How Much you Have to Earn to File Taxes in 2022

It’s critical to get all of your tax information ready as soon as possible (which means you should start now if you haven’t already). 

But, depending on how much money you make and how you want to file your taxes, there’s one more item to consider: do you even make enough money to be required to file taxes?

If you’re not making a lot of money, it’s a good question to ask. You may not have to submit them if your annual income is below a specified threshold.

Even in these situations, other factors such as your health insurance, whether you’re self-employed, or if you’re eligible for an earned income tax credit may demand filing a tax return. 

In this article, we’ll take an in-depth look at how much you have to earn to file taxes in the US. We’ll also look at other scenarios that affect tax filing.

Make sure you read through this article to the end, as it promises to be very informative and insightful.

The amount you must earn to avoid paying federal income tax is determined by your age, filing status, reliance on other taxpayers, and gross income. 

For example, a single person under the age of 65 earning the maximum amount before taxes in 2018 was $12,000.

If your income falls below the IRS’s threshold, you may not be required to file taxes, however, it is still a good idea to do so.

What is the Bare Minimum for Filing Taxes?

You don’t have to file a federal income tax return if your gross income for the year is below a certain threshold.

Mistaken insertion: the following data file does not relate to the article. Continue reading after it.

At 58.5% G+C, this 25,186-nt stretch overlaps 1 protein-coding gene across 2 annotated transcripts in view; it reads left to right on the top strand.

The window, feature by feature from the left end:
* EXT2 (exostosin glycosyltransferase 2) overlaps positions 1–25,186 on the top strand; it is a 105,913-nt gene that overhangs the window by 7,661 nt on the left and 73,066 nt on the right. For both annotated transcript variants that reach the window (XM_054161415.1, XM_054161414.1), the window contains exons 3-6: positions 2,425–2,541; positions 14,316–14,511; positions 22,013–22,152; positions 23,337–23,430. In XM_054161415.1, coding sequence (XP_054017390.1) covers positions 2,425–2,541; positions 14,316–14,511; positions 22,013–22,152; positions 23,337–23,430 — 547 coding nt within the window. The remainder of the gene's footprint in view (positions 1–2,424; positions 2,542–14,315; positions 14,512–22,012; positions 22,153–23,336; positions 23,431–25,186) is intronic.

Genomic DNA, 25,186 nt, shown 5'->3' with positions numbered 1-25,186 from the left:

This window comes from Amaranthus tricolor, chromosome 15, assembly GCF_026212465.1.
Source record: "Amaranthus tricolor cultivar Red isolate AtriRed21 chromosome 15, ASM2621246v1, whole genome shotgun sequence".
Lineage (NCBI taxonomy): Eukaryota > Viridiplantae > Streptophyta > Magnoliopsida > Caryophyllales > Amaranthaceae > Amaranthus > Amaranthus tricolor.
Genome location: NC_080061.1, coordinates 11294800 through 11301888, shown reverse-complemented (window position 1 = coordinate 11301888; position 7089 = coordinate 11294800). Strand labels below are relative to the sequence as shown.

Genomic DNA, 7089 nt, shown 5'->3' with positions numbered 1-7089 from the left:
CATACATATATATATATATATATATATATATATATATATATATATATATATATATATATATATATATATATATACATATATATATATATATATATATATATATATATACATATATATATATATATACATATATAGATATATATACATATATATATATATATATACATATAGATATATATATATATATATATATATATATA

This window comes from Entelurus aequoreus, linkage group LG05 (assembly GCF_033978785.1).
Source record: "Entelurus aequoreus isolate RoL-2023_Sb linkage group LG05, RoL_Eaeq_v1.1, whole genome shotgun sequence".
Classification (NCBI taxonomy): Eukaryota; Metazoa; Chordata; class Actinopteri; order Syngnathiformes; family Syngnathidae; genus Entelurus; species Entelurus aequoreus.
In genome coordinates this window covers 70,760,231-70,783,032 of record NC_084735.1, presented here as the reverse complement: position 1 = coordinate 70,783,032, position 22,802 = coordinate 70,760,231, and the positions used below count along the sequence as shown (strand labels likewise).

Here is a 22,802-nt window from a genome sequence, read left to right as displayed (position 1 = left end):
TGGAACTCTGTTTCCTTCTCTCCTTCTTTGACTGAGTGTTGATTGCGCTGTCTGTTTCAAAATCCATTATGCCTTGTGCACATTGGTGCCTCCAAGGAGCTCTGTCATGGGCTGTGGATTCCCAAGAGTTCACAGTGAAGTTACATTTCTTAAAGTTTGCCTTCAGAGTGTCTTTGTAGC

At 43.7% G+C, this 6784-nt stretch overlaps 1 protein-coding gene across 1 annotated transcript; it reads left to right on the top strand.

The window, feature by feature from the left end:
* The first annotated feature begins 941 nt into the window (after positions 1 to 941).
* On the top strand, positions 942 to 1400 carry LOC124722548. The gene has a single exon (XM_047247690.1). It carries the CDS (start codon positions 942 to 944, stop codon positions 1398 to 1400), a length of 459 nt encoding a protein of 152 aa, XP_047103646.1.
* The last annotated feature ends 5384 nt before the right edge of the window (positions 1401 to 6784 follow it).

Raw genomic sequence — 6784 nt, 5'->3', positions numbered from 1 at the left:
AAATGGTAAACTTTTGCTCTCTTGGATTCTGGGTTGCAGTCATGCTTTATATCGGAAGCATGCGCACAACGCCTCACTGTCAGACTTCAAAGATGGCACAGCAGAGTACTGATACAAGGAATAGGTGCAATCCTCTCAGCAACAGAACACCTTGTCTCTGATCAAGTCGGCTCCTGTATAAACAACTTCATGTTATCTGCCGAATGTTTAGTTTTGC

However, the precise threshold is determined by a number of circumstances.

  • Your filing status – For example, single filers have a lower filing threshold than married couples filing jointly.
  • Age – Filing thresholds for those 65 and older are generally higher in all filing statuses.
  • Dependency status – Filing thresholds for children and other dependents vary according to the sort of income they make (earned or unearned).

If you’re self-employed, you may be subject to additional rules.

How much money Do you need to make?

This depends on your filing status. If you’re planning to file as a single person, a married couple filing jointly, a married couple filing separately, or the head of household?

Let’s take a look at each one individually.


If you are single and under the age of 65, you can earn up to $12,200 in annual gross income without having to file a tax return.

If you’re 65 or older and intend to file a single tax return, the minimal amount increases to $13,850.

Head of Household:

If you make $18,350 or more and are under the age of 65, you must submit a tax return if you qualify for head of the household status and wish to file as such. If you’re 65 or older, your gross income is $20,000 per year.

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If you’re an eligible widower with a dependent kid, you can file as married filing jointly, with the age disparity remaining in effect: at least $24,400 if you’re under 65, at least $25,700 if you’re 65 or older.

Married and filing separately:

Those who are married and filing separately must file a tax return even if their gross income is mere $5.

Married and filing jointly:

The amount you must earn if you’re married and filing jointly is determined by the age of both you and your spouse, but it’s usually double what a single person would need. 

You must earn at least $24,400 if both spouses are under the age of 65. You must earn a minimum of $27,000 if both couples are 65 or older. Split the difference if one of you is 65 or older; you’ll need to earn $25,700.